Oil Painting -> El Greco Painting

Leonardo_da_Vinci Painting

El-Greco

Domênikos Theotokópoulos (1541,Heraklion, Crete,Greece – April 7, 1614, Toledo, Spain), a Greek-Spanish painter, sculptor and architect of the Spanish school, is best known.

He was a painter in Crete, where he was born, and first trained as an icon painter. At the age of twenty-six, he journeyed to Venice and to Rome where he studied under Titian. In 1577 he emigrated to Toledo — at the time the ecclesiastical capital of Spain — where he produced his mature works, and led a successful career as a painter of altarpieces and portraits. Many of El Greco's works are on display at Madrid's Museo del Prado.

Holy Trinity, 1577 (Museo del Prado, Madrid)After his death, El Greco's work fell into relative obscurity. It was not until the late nineteenth century that artists and critics renewed interest in his highly individual manner of expression. El Greco's liberation of form, light and colour inspired artists such as Pablo Picasso and Jackson Pollock in their efforts to transform the art of painting of the 20th century.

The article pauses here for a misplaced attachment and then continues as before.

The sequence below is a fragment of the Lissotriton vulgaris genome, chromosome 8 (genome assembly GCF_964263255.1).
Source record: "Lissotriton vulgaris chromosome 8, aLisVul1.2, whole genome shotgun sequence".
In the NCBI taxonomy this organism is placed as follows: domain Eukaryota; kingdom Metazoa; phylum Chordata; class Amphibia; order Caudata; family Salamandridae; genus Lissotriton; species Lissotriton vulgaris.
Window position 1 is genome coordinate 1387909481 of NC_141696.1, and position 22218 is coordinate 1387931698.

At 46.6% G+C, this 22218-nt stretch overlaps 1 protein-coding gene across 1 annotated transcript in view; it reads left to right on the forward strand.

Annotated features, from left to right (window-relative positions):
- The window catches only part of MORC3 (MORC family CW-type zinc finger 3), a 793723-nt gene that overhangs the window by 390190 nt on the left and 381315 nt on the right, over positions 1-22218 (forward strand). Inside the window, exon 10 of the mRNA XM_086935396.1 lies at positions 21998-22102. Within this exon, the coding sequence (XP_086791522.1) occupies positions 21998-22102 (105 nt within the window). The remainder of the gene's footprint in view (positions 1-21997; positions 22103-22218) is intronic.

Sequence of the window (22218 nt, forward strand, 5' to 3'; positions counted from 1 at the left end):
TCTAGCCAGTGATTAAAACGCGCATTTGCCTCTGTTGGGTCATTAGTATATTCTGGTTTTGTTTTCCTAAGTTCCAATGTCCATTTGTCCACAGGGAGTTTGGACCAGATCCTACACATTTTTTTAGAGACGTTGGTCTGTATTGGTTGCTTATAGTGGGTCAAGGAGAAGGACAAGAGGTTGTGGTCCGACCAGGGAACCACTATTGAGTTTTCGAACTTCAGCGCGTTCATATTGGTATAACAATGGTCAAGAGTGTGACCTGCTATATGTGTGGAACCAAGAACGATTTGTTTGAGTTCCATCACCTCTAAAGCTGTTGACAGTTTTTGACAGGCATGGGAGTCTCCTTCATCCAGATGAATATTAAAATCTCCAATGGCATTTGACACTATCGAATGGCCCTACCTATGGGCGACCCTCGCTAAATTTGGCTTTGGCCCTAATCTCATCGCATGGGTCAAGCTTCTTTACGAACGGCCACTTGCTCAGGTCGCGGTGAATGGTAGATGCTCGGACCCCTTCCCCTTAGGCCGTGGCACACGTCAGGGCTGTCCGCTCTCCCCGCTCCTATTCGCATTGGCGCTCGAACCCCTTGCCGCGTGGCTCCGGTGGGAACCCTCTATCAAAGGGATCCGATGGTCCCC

"El Greco sought to convey the essential or universal meaning of the subject through a process of redefinition and reduction. In Toledo, he accomplished this by abandoning the Renaissance emphasis on the observation and selection of natural phenomena. Instead he responded to Byzantine and sixteenth-century Mannerist art in which images are conceived in the mind. Space is perceived in the imagination rather than misused; light is incandescent, fitful and unreal; colours are pure, luminous and unearthly; figures are elongated, energised and dematerialised. All are illuminated and quickened by God's Grace." —David Davies